Permits
 
We require a copy of your bird banding or other appropriate permit
before will can sell you mist nets or color leg bands.  If you are a
researcher outside the USA or Canada, and your country does not
issue permits, it may seem like we are putting you through the wringer
to prove that you will be using the mist nets for legitimate scientific
research.  Sorry, we have to do it, sometimes the process takes days,
weeks, or even months.

Thank you very much for your understanding and patience.
-s-
Avinet, Inc.

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Caution:  If you or your students conduct any research on wildlife,
not just bird banding, it is likely that you need authorization. Rules
and regulations are not consistent across the states and maybe not
with federal law either. You may need a state permit or a federal
permit, maybe both. It's confusing but, if  you don't obtain the
appropriate permits you are risking serious consequences. Biologist's
careers have been ruined because they didn't comply with the law.
Even if you are doing something as seemingly innocuous as
photographically monitoring a bird's nest, you may need a permit.
Taking blood sample's? You definitely need authorization.

Check with U.S. Fish & Wildlife Service
Use the Office Directory to locate the USFWS
Division of Law Enforcemnet office in your state.

Also try PERMIT-L. It is a moderated cross-disciplinary listserv,
hosted by theSmithsonian Institution, intended to facilitate discussion
and information flow on all issues related to the rapidly changing terrain
of biological collecting, permits, access, and import/export transactions.
    To join, send email to LISTSERV@SIVM.SI.EDU . No subject is
required. In the body, issue the command:
Subscribe PERMIT-L Firstname Surname


The following is a post that I found on the internet........

... here is some basic information on the possession of gulls (or
any bird protected by the Migratory Bird Treaty Act).

Migratory birds (for a complete list, refer to 50 Code of Federal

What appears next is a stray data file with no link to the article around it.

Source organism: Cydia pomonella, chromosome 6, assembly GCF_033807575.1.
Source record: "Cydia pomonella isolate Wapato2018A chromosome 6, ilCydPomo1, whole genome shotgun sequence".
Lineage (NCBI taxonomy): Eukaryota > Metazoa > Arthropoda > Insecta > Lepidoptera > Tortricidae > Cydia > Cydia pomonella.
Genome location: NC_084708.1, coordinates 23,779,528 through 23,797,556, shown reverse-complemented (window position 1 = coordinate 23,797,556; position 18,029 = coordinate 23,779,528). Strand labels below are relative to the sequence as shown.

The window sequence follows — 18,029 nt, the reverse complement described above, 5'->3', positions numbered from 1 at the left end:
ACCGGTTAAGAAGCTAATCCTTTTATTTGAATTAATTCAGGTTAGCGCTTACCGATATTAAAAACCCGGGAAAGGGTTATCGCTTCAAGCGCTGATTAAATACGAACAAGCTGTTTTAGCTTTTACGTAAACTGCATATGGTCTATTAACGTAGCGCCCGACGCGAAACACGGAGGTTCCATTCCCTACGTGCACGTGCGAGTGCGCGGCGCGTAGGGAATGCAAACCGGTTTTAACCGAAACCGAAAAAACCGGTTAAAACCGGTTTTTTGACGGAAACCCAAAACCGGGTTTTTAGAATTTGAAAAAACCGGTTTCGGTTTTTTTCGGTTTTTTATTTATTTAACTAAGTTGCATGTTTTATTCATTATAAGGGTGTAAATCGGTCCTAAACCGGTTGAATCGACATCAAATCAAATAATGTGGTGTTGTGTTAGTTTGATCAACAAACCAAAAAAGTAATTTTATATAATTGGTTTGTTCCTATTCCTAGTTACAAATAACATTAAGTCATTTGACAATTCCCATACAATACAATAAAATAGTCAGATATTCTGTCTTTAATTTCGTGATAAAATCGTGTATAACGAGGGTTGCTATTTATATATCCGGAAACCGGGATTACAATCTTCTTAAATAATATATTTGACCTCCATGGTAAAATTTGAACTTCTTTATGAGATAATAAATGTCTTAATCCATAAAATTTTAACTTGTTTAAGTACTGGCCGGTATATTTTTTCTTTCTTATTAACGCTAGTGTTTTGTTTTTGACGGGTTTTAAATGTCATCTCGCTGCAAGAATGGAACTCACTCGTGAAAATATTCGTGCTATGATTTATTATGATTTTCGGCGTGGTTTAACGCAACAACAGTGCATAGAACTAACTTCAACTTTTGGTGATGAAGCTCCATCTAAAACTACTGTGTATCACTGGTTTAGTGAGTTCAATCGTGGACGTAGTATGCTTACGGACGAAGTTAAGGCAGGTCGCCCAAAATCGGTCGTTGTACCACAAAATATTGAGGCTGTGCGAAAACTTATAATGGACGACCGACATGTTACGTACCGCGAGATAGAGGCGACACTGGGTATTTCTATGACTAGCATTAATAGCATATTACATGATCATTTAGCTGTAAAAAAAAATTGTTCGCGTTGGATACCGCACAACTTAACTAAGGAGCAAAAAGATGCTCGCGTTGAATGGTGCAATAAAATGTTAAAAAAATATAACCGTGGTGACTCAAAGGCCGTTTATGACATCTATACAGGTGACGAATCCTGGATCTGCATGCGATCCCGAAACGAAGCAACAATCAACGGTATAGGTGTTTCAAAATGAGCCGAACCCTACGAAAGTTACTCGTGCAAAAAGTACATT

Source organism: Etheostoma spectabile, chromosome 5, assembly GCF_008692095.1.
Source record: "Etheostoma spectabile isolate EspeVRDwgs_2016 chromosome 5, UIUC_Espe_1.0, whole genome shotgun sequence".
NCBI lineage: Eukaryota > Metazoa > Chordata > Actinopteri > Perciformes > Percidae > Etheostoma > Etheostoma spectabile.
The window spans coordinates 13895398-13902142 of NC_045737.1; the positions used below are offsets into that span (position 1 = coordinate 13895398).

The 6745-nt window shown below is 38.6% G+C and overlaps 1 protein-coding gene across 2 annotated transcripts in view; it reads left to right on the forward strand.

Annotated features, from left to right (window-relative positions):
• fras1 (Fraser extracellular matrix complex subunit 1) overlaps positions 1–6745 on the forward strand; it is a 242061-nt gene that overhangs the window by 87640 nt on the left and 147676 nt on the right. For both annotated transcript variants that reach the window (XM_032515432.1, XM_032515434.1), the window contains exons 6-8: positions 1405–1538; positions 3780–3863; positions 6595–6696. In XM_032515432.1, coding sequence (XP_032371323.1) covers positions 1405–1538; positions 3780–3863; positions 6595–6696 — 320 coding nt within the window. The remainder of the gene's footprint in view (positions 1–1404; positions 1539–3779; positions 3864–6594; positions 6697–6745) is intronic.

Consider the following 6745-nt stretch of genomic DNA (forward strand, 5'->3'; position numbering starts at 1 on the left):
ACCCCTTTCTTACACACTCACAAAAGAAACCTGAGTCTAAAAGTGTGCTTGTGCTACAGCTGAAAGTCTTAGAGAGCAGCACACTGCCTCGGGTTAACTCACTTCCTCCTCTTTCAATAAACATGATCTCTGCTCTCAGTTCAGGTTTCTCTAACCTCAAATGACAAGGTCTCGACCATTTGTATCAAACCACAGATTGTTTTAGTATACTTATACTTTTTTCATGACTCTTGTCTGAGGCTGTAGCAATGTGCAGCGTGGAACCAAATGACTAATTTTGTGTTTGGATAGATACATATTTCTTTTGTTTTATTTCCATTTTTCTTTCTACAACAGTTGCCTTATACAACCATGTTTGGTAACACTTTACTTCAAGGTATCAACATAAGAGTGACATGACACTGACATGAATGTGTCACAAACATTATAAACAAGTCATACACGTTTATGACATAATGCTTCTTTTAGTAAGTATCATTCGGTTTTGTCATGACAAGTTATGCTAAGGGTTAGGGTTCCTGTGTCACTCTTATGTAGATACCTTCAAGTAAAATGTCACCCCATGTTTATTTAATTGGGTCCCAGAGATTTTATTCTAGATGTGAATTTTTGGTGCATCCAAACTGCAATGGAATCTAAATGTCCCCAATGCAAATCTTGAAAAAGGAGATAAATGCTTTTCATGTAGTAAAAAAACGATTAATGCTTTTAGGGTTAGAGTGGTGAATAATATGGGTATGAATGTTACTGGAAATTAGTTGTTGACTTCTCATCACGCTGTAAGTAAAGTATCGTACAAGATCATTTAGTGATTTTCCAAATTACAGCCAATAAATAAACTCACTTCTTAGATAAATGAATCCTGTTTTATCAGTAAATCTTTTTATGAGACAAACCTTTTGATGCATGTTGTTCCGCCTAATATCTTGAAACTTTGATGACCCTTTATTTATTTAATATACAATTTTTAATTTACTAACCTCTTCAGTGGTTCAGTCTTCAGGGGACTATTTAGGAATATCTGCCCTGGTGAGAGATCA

Regulation (CFR) Part 10) are protected by the Migratory Bird Treaty Act
(MBTA).  All native species of birds, with the exception of upland game
species (chukar, pheasant, quail, grouse), introduced species (starlings,
house or "english" sparrows, and feral pigeons) are protected by the MBTA.
Migratory birds, their parts, nests or eggs may not be possessed,
transported, imported, exported, purchased, sold, bartered, or offered for
purchase, sale or barter without appropriate permits.

The activity mentioned in the email (use of birds for a movie) is not
allowed in the United States, unless the film is produced for the purpose
of wildlife conservation education (National Geographic or Discovery
Channel  films, for example).  Commercial use of migratory birds is
prohibited.  This would include using birds in films produced for
entertainment or commercials.  In addition, birds which are legally
possessed under permit for educational purposes cannot be displayed in any
manner which may imply personal use by the permittee nor representation,
promotion or endorsement of any products, merchandise, goods services or
any business, company, corporation or other organizations except the
permittee's educational activities or the U.S. Fish and wildlife Services.
Birds held under an Education permit  are non-releasable due to permanent
injury, imprinting, etc.  Birds held under a Rehabilitation permit are not
to be viewed or used for educational purposes while undergoing treatment.
Non-releasable birds must be transferred to an Education permit prior to
use for that purpose.

The question is often asked of this office how birds continue to show up in
commercial films and advertisements, being used in situations not natural
to the bird (performing tricks, crows talking, etc.), and other
inappropriate uses.  The regulations in other countries are often less
restrictive.  Raptors can be held for personal use in Canada, and we often
get requests to import "pet owls," which are  denied.  The film industry
has begun filming in countries where the use of birds is less restrictive.
When we get a complaint about a bird in a commercial or film, it has
commonly been filmed out of the United States.   Also, the current
technology with digital cameras and computers allows manipulation of films.
A bird filmed legally in the wild in natural surroundings can be "morphed"
in a studio to perform in any situation or location.  As the technology
advances it is becoming increasingly difficult to determine what is "real"
and what is digitally produced or computerized.

Be cautious in any use of migratory birds, their parts, or products,
including feathers, eggs, or nests, as all violations of the Migratory Bird
Treaty Act are subject to criminal penalties.   Also, most, if not all,
States have similar laws regarding native birds.

If there are further questions regarding migratory bird permits,   visit
the U.S. Fish and Wildlife website at http://www.fws.gov.   Click on
"permits" and then "migratory bird permits."   There are also links to the
regional migratory bird permit offices, which gives addresses and phone
numbers for each of the seven regional offices located across the United
States.

-USFWS Law Enforcemnet Division